How to save money with Grade B eggs.
Do you know what Grade B Eggs are? And do you know how Grade B Eggs can save you money?
Eggs are a regular breakfast food in our house and millions of other homes across the country. But Egg prices go up and down on a regular basis and can sometimes rise as high as $3.00 a dozen. This can put a strain on the family food budget, especially if you like eggs.
How can a family enjoy a breakfast favorite without breaking their budget?
We’ve discovered a few ways to save on eggs that you may not have considered.
Knowing the Egg Lifespan Can Save You Money
Remember that eggs, properly refrigerated can last up to a month . . . sometimes up to 6 weeks. The USDA recommends that eggs be stored no longer than 5 weeks. We say, “Use your common sense,” and your nose. (Source: USDA Egg Storage Chart)
What changes when eggs get older?
The only change we notice in older eggs is that the egg-white gets a little thinner. When using older eggs, break each one in a smaller bowl to confirm that it is still good, then pour it into a larger bowl with other eggs you are using in a recipe. We do this rather than breaking it into a larger bowl containing other unshelled eggs and potentially spoiling the entire bowl with one rotten egg . . . yes, we learned this from experience.
We do this rather than breaking it into a larger bowl containing other unshelled eggs and potentially spoiling the entire bowl with one rotten egg . . . yes, we learned this from experience.
3 Strategies to Help You Save Money on Eggs
Okay, so let’s save some money with eggs. Here are 3 of the ways we’ve cut the cost of buying eggs for our family.
Strategy 1: Check the Sell-By Date
Look for Grade A eggs that are close to the sell-by date and ask the dairy manager if he’s allowed to mark them down. We’ve received a good response several times and seen steep discounts.
Strategy 2: Save with Bulk Eggs
Buy Grade A eggs in bulk and share with friends. Some stores sell a case of 5-dozen eggs and the price per dozen is about 20% less than a single dozen. If you don’t use 5 dozen eggs in a month, consider splitting the cost and the eggs with a neighbor.
Strategy 3: Learn about Grade B Eggs
About 5 years ago we noticed that Kroger stores were selling eggs from broken dozens, and repackaging them in packages labeled “Grade B” eggs. They sold the Grade B eggs at a steep discount.
Really, Kroger’s Grade B eggs are just Grade A eggs in different packaging with lower prices!
We’ve seen Grade B eggs priced anywhere from $.99 to $1.29 per dozen at the stores in our area. That alone is a huge saving with regular prices sometimes as high as $4 per dozen.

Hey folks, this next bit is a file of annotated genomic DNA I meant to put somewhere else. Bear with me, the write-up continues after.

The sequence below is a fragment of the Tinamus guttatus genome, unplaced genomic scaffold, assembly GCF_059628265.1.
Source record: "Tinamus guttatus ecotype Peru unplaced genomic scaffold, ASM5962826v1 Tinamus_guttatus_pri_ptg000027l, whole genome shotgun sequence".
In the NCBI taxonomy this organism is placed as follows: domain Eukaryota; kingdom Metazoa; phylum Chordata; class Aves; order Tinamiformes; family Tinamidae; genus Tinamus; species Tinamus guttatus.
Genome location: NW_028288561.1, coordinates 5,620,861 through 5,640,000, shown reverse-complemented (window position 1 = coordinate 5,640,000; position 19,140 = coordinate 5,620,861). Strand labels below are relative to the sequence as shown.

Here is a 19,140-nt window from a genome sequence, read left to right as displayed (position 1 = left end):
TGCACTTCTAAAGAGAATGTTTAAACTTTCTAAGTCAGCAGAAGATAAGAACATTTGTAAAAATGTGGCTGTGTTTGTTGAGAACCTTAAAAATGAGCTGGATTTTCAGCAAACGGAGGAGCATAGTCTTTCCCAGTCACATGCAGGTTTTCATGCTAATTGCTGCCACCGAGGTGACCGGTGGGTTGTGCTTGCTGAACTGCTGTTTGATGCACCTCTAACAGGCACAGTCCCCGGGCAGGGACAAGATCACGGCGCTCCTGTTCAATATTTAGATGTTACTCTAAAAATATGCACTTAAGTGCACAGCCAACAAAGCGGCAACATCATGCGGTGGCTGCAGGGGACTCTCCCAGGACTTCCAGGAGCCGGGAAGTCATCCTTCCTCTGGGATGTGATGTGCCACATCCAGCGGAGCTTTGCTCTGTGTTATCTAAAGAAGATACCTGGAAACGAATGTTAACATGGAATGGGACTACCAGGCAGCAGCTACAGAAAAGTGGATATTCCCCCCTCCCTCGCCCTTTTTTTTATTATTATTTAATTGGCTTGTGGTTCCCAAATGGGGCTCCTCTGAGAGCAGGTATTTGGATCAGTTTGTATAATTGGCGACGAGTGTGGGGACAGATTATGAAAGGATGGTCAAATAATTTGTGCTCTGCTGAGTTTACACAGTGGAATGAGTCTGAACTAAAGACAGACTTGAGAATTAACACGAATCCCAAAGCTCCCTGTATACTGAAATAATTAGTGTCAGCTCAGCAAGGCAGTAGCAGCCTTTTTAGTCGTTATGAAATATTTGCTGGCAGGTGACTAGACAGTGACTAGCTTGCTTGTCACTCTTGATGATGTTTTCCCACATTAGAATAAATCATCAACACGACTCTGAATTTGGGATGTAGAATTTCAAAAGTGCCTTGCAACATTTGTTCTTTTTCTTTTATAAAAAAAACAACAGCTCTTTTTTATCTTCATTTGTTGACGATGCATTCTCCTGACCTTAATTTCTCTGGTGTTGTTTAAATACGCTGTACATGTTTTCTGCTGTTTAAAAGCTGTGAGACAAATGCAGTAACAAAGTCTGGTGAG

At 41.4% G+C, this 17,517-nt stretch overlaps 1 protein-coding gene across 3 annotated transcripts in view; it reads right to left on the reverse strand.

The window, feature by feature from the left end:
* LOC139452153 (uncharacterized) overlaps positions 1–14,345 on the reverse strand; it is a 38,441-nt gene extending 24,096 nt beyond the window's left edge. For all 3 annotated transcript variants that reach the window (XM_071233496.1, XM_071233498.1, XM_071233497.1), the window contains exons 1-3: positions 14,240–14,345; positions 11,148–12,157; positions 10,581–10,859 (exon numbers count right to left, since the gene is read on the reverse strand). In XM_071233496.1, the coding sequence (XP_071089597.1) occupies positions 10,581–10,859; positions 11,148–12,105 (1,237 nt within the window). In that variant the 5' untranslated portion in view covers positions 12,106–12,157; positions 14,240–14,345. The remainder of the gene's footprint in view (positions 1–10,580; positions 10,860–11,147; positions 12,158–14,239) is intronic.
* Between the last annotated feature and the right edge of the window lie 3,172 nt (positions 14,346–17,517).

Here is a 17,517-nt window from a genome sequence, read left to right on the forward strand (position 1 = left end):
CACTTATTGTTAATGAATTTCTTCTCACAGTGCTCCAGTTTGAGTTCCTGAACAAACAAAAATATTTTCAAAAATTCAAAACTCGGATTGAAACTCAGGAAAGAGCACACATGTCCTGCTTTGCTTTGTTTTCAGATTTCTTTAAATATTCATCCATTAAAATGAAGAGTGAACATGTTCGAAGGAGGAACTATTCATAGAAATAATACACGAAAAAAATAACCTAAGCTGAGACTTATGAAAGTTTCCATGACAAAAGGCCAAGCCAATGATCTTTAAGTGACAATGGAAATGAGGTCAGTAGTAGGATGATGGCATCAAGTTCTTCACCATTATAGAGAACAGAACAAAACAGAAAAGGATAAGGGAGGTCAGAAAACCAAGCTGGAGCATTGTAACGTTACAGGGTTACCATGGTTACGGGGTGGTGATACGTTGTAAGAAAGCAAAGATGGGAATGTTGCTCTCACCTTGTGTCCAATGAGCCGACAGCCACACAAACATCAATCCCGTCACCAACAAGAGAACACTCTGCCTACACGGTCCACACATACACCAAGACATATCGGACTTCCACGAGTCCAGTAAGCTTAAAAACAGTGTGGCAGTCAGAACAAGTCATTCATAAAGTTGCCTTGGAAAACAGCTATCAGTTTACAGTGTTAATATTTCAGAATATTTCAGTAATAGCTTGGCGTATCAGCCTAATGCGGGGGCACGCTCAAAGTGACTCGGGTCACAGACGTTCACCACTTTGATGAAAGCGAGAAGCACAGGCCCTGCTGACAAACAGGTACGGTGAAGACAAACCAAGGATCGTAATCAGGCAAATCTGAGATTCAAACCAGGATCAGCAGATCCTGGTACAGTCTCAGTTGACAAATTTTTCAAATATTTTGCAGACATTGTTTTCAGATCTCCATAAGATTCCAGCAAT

Weighing Grade B Eggs
But the deal gets even better if you weigh a carton of Grade B eggs. Because the stores take Grade A eggs from several different dozens and combine them into their own Grade B packages, the weight of each carton can vary greatly from one to the next. Out of the 10 dozen eggs we purchased here’s what they weighed:
- 2 weighed as much as a dozen Medium Eggs (21+ oz)
- 3 weighed as much as a dozen Large Eggs (24+ oz)
- 5 weighed as much as a dozen Extra Large Eggs (27+ oz )
What is the USDA’s Definition of Grade B Eggs?
- Air Cell: 1/8 inch or less
- White: Clear/Firm
- Yolk: Outline Slightly Defined
- Spots (blood or meat): None
- Air Cell: 3/16inch or less
- White: Clear – May Be Somewhat Firm
- Yolk: Outline Fairly Well Defined
- Spots (blood or meat): None
- Air Cell: more than 3/16
- White: Clean, but may be weak or watery
- Yolk: Outline Clearly Visible
- Spots (blood or meat): Some, but not more than 1/8 inch in diameter
Based on these standards the “Grade B” eggs we’ve purchased from Kroger were always Grade A or AA.
USDA size and weight requirements for a dozen eggs:
- Small: 18 oz (1.5 oz per egg)
- Medium: 21 oz (1.75 oz per egg)
- Large: 24 oz (2 oz per egg)
- Extra-Large: 27 oz (about 2.25 oz per egg)
- Jumbo: 30 oz (about 2.5 oz per egg)
Watch this video that Steve shot in a grocery store. He was at the store to pick up some overstocked eggs and found an even better deal on Grade B eggs. We made some phone calls and found that throughout the Kroger chain of stores this is a pretty common practice. They move good eggs from broken dozens into clean, their own new B Grade packages and mark them down to sell quickly.
As you can see from the video and from the photos, some of the Grade B eggs were plain white, others were brown and a few were Eggland’s Best (designer eggs).
It Pays to Ask for a Discount on Eggs
It never hurts to ask about your store’s policy about broken dozens and if they have Grade B eggs. As we’ve traveled around the country, we’ve checked in at various Kroger stores and asked about their Grade B egg policy. It seems to be a local decision with some regions doing it and others not. But once again, if we as consumers ask for it, we might find that things can change.
Fox News Interview about Grade B Eggs
On this interview on Fox News – The Live Desk, guest host Heather Nauer asked us to share several ways we save money on groceries.
We listed several and then mentioned how we save a ton of money by purchasing Grade B eggs. One psychologist on the A-Team Panel thought that our mentioning buying Grade B eggs (saving 60 percent) sent a bad message to Americans and could cause emotional distress and panic — no joke. Watch the video and let us know if you think that we’re creating a panic by encouraging people to save money.
Watch the video here . . . but please don’t panic
For more ways to save thousands of dollars on your groceries this year, get our seminar audio CD Stretching Grocery Dollars or consider buying our book Cut Your Grocery Bill in Half with America’s Cheapest Family.
And for even more savings in the Dairy department of the grocery store, visit the Dairy Money Saving Tips page of our website.